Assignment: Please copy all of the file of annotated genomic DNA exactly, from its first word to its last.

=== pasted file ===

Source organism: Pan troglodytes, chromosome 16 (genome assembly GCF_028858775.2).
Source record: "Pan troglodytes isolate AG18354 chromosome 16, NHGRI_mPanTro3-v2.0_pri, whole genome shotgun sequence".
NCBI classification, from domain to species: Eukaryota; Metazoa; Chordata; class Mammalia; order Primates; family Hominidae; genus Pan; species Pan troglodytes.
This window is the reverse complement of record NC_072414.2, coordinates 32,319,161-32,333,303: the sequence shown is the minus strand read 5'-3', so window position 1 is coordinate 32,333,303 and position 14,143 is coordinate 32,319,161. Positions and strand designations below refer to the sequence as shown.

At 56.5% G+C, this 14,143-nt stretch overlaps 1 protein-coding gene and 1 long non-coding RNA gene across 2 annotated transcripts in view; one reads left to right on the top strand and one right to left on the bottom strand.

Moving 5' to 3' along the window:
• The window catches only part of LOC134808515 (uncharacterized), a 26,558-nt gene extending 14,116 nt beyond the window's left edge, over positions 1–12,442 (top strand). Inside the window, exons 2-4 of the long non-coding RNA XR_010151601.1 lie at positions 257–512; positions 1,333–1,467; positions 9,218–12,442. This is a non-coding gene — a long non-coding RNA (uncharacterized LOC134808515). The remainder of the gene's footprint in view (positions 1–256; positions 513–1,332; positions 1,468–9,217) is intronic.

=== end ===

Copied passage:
Source organism: Pan troglodytes, chromosome 16 (genome assembly GCF_028858775.2).
Source record: "Pan troglodytes isolate AG18354 chromosome 16, NHGRI_mPanTro3-v2.0_pri, whole genome shotgun sequence".
NCBI classification, from domain to species: Eukaryota; Metazoa; Chordata; class Mammalia; order Primates; family Hominidae; genus Pan; species Pan troglodytes.
This window is the reverse complement of record NC_072414.2, coordinates 32,319,161-32,333,303: the sequence shown is the minus strand read 5'-3', so window position 1 is coordinate 32,333,303 and position 14,143 is coordinate 32,319,161. Positions and strand designations below refer to the sequence as shown.

At 56.5% G+C, this 14,143-nt stretch overlaps 1 protein-coding gene and 1 long non-coding RNA gene across 2 annotated transcripts in view; one reads left to right on the top strand and one right to left on the bottom strand.

Moving 5' to 3' along the window:
• The window catches only part of LOC134808515 (uncharacterized), a 26,558-nt gene extending 14,116 nt beyond the window's left edge, over positions 1–12,442 (top strand). Inside the window, exons 2-4 of the long non-coding RNA XR_010151601.1 lie at positions 257–512; positions 1,333–1,467; positions 9,218–12,442. This is a non-coding gene — a long non-coding RNA (uncharacterized LOC134808515). The remainder of the gene's footprint in view (positions 1–256; positions 513–1,332; positions 1,468–9,217) is intronic.